motion cThere are autonomous vehicles and there are people who throw up in vehicles. Will people who suffer motion sickness throw up in autonomous vehicles? Going by my personal experience I would suggest that, yes, of course they will. Nevertheless the question is at last being examined and research by a team at the University of Michigan has yielded a bonus; an explanation for motion sickness that, if a little out there, at least makes sense.

I am one of that five to ten per cent of the adult population that suffers from motion sickness. Unlike my smartarse brother, my sister and I never grew out of it like most kids do although we did improve somewhat as we got older.

motion dBack then I would ask that ultimate source of all knowledge, my mum, how come I got sick in cars when other kids didn’t and the answer usually included advice about the over-consumption of lollies and ice cream. My dad, who was always the driver, became so fed up that he’d just tell us to wind the window down and puke down the side of the car so he didn’t have to stop. These days when I ask for an explanation of motion sickness from sources less severe it’s usually something about the inner ear. And it concludes with something like; that’s the way it is, deal with it.

(Aside: An optometrist in Darwin once told me that there’s a strong correlation between people who suffer motion sickness and people who find bifocal glasses entirely off-putting and that’s certainly the case with me.)

motion aOkay, so let’s assume autonomous cars are no different and me and my five to ten per centers will throw up in them. The very first question we therefore ask about self-driving cars is one that does not occur to that other 90 to 95 per cent of the population: Can I tell the damn thing to stop so I can have a good, solid upchuck? Michael Sivak and Brandon Schoettle, clever people at University of Michigan, think they may have a device that will render this question obsolete. They think they can mitigate our malady, if not cure it altogether.

According to a study by these guys 23 per cent of Americans say they will never ride in an autonomous vehicle and an additional 36 per cent say they’ll ride in one, but will not take their eyes off the road. A good deal of these people, they suggest, will be looking out the window because it helps to avoid motion sickness. Which has led them to think deeply about motion sickness.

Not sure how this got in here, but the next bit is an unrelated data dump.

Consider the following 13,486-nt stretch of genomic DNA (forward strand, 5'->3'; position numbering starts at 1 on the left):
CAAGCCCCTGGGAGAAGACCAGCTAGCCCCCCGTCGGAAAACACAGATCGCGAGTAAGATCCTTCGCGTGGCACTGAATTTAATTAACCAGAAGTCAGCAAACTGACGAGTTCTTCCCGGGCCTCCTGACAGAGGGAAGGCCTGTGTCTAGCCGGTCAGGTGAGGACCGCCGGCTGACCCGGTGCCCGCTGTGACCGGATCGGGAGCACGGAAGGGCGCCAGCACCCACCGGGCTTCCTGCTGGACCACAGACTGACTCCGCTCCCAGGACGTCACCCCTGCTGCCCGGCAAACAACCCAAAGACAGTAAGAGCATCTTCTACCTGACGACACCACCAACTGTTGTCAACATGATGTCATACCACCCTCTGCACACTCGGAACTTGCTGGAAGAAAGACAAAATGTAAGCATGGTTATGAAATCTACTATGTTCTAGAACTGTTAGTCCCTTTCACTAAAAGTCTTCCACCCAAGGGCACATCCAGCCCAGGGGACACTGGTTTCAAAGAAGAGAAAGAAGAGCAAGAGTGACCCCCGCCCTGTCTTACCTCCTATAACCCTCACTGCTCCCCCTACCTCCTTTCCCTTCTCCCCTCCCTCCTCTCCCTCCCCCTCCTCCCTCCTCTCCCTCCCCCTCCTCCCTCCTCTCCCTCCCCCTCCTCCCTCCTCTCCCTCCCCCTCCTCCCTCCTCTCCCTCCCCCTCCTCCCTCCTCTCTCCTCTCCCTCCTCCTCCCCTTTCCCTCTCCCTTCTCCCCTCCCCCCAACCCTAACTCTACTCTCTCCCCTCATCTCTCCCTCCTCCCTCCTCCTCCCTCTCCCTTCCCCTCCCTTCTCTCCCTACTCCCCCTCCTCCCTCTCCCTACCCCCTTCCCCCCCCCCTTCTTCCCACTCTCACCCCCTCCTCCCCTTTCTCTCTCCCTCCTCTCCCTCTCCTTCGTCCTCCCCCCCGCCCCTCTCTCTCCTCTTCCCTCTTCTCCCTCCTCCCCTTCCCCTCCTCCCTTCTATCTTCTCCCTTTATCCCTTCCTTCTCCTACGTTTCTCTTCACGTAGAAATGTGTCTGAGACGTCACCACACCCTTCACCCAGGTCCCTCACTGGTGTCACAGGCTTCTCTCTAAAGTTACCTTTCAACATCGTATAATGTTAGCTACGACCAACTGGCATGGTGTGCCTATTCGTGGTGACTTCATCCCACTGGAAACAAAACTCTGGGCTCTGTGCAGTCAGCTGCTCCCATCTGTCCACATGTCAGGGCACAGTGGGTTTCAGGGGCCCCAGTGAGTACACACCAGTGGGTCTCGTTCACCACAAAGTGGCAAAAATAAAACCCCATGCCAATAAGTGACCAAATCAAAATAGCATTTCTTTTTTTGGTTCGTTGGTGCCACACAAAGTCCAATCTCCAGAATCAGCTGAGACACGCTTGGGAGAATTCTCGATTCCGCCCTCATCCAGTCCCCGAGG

They say it is caused by conflicting signals to the brain. If you’re reading in a car your eyes tell your brain that you’re stationary because the book you’re looking at isn’t moving relative to you. But your inner ear is telling your brain that you are moving. Positively screaming it in fact. This, according to the theorists, leads your brain to believe that you’re hallucinating, and it figures that if you’re hallucinating you must have ingested something seriously weird so let’s get rid of that quick smart; stick you head out the window and vomit down the side of the car, there’s a good lad.

(Aside: Do hallucinogenic drugs, therefore, cause people prone to motion sickness to vomit? Maybe this is why people vomit when they get seriously drunk because, as Dean Martin once observed, you know you’re seriously drunk when you’re lying face down on the floor and you still have to hang on.)

motion bThese guys have come up with the idea of a small array of lights to appear at the periphery of a sufferer’s vision that can be seen no matter what you may be doing – on the inner rim of a pair of glasses, for example or on the underside of a baseball cap’s peak. These, hooked up to clever motion detectors, would mimic the velocity, roll, pitch and yaw of the vehicle, provoking a visual response to the brain that would convince it that neither the eyes nor the inner ears are telling untruths.

They suggest such arrays could also be fitted to the interiors of vehicles, especially autonomous vehicles, thereby reducing cleaning costs for taxis, ubers, buses, trains and maybe even cruise ships, although they say aircraft and ships move entirely differently to cars.

I would like these guys to note right now that when they call for volunteers to test their idea I shall not be among them. I have tried every cure for motion sickness known to science (and a few entirely unknown to science) and I do not intend to try another until they can answer the following question to my satisfaction: People do not read books on roller coasters, so how come people throw up on roller coasters?

Published February 2018


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